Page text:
DSNP Advisor Summit
October 25, 2023
Emerge212, 1185 Avenue of the America, New York
- Introductions, logistics, and updates from Project Liberty
- Ecosystem goals and vision
- Governance update
- Technical scope of DSNP
- Community-based social identity
- Ethical framework
- Erik Suhonen (ES), Project Liberty
- Wes Biggs (WB), Project Liberty
- Jeb Bell (JB), Project Liberty
- Paul Fehlinger (PF), Project Liberty
- Harry Evans (HE), Amplica Labs
- Braxton Woodham (BW), Amplica Labs
- Denise Duncan (DD), Amplica Labs
- Dave Clark (DC), DSNP Advisor
- Deb Roy (DR), DSNP Advisor
- Wendy Seltzer (WS), DSNP Advisor
- Sara Wedeman (SW), DSNP Advisor
- Larry Lessig (LL), DSNP Advisor
- Wes Chow (WC), DSNP Advisor Team
- Maggie Little (ML), Georgetown University Ethics Lab
- Jonathan Healy (JH), Georgetown University Ethics Lab
Introduction and status updates
- The meeting was called to order at 9:00am by ES followed by a round of introductions. LL was welcomed as a new DSNP Advisor.
- The group agreed that the next meeting would be held on December 8, 2023, at the MIT Media Lab. A further date was set for the subsequent meeting, to be held January 23, 2024 in the Cambridge, MA area, with Harvard suggested as a location to be confirmed.
- ES discussed recent work at Project Liberty including details of the “Building Our Digital Futures” event and workshops organized by Project Liberty being held that afternoon.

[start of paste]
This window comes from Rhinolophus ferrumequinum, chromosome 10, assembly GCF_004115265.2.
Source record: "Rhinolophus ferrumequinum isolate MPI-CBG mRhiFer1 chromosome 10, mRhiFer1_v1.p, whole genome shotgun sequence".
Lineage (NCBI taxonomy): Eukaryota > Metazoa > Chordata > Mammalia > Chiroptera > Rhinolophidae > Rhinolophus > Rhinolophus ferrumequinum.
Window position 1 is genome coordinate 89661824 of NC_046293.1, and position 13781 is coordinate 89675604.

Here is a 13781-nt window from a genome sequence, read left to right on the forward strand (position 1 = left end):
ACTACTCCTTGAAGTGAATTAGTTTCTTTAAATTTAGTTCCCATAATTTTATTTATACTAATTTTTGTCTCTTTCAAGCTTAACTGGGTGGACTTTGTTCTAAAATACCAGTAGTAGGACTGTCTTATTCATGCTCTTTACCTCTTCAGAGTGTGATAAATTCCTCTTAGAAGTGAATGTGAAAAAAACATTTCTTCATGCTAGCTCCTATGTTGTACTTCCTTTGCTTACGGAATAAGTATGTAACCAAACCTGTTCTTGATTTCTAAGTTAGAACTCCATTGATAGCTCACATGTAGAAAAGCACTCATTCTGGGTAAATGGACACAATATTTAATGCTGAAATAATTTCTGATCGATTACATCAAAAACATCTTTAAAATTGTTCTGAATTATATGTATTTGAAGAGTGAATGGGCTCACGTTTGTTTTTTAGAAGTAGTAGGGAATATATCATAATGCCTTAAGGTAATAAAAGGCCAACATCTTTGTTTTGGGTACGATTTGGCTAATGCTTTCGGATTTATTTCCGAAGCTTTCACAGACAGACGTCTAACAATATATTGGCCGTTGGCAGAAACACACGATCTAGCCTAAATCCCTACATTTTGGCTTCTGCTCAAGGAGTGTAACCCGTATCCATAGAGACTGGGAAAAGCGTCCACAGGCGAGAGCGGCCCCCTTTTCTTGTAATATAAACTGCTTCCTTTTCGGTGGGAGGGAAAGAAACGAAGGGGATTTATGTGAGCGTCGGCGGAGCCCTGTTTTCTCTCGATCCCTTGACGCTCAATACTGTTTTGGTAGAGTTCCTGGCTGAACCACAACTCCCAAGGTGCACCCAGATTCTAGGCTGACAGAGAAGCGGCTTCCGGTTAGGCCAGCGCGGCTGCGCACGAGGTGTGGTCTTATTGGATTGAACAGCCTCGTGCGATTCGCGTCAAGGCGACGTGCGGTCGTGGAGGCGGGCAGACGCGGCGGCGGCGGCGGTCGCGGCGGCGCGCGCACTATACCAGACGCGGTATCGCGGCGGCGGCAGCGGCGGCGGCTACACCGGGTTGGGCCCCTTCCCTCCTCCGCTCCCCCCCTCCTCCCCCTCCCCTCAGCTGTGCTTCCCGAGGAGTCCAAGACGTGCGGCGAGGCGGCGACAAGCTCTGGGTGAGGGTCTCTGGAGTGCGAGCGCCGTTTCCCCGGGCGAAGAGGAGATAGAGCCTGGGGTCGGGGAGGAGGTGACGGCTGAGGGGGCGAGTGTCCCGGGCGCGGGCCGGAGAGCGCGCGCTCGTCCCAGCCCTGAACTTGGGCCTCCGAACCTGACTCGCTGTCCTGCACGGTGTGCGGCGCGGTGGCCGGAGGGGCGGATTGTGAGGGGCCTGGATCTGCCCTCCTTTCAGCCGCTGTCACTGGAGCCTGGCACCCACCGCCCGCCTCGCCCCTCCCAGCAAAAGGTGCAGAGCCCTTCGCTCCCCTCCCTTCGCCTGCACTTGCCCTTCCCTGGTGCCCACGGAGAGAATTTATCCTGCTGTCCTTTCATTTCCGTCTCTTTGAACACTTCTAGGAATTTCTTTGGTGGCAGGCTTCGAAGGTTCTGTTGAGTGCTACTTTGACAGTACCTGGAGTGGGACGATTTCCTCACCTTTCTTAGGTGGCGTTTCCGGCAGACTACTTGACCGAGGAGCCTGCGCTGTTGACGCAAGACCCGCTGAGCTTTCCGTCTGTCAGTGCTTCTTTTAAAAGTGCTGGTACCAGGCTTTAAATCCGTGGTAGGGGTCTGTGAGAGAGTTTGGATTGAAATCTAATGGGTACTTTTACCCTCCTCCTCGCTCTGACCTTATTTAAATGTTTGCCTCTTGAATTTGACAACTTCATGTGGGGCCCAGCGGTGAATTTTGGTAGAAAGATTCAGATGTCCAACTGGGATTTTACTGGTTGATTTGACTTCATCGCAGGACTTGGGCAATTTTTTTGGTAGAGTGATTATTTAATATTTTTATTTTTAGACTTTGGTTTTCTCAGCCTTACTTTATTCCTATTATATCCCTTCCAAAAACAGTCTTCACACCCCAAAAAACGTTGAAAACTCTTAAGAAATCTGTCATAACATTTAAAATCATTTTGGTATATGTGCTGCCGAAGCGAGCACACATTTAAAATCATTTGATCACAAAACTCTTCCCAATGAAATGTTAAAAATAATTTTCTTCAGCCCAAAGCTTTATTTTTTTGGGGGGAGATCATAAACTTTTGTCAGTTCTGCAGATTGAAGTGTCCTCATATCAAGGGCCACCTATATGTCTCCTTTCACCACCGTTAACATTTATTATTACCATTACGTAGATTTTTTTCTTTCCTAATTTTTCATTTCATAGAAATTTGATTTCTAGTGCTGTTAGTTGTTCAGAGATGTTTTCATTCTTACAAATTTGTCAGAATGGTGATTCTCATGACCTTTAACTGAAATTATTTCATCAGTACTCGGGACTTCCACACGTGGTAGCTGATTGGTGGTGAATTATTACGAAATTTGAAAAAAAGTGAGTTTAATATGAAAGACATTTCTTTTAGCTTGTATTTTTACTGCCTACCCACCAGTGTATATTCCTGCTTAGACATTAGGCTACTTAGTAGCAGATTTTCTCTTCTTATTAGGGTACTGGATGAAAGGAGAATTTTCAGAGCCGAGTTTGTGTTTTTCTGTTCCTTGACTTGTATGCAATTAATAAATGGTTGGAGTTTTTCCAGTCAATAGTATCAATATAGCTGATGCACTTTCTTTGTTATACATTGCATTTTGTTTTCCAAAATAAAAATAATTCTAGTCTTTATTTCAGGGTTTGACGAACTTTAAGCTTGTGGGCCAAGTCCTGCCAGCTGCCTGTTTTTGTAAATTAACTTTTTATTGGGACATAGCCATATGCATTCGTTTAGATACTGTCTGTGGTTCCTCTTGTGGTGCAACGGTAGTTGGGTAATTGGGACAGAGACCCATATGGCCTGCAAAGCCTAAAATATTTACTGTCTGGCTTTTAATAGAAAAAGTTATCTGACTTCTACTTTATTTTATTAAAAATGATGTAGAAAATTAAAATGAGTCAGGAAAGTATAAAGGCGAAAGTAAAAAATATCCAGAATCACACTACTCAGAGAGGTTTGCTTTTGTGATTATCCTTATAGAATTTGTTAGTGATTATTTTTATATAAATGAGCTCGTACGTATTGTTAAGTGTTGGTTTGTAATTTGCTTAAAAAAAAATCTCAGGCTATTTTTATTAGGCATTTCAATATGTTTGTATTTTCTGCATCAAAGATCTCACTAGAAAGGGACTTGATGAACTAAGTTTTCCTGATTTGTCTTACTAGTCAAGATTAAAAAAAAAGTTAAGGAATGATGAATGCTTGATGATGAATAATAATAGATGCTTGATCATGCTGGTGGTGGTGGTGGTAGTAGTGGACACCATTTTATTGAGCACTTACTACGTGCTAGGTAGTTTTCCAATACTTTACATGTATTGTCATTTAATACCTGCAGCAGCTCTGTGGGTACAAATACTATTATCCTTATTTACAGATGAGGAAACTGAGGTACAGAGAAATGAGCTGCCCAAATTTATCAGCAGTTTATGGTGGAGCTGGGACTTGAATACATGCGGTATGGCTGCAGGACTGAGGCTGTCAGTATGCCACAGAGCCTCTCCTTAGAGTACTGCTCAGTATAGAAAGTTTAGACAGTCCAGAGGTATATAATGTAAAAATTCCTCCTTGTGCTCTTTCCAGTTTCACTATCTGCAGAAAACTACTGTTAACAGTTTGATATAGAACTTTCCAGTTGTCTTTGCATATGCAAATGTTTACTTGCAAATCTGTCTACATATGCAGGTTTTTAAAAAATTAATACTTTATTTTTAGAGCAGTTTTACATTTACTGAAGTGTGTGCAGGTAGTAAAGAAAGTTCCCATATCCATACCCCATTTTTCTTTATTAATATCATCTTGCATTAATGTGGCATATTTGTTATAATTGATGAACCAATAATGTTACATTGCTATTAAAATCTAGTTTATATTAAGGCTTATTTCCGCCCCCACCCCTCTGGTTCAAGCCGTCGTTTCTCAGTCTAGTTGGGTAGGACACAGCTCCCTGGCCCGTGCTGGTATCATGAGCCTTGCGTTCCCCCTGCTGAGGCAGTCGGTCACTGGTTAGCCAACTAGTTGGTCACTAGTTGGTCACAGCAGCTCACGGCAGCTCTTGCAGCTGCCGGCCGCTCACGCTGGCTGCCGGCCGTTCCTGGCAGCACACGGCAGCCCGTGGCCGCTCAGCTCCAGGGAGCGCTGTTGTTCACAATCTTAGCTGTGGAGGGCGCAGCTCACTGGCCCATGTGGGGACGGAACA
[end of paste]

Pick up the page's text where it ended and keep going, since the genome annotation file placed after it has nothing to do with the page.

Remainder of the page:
- ES noted the developing academic partnerships with MIT, Harvard, Stanford, Georgetown and Sciences Po, and that experts within these universities would be working with PL to incorporate DSNP into their research and technology R&D efforts.
- ES described proof of concept work in progress between Project Liberty and FIDE to combine DSNP and the Beckn protocol for decentralized e-commerce around an initial use case based on verified purchaser product reviews.
- With regard to standardization goals, ES shared that PL had a DSNP-based report approved by the United Nations International Telecommunication Union (ITU) Focus Group. As next steps, PL will participate in the Final Focus Group meeting before this contribution hits the Telecommunication Standardization Advisory Group (TSAG). He noted that PL was considering if and how to replicate this work with W3C and ISO.
- ES noted that PL was in the process of resourcing additional staff to work on DSNP.
Ecosystem goals and vision
- ES shared the vision statement developed for the tech ecosystem: “Give people ownership and control of their personal data while expanding their economic opportunities through Project Liberty’s tech and ecosystem,” as well as long-term and short-term objectives:
- Long term objectives
- Move 1 billion users to DSNP, with positive impact on those users
- Create a mission-aligned and active tech ecosystem
- Priorities by December 2024
- Launch real-world proof points demonstrating DSNP’s positive impact and utility
- Announce strategic tech partnership (e.g., social commerce)
- Showcase the identity/single sign-on use case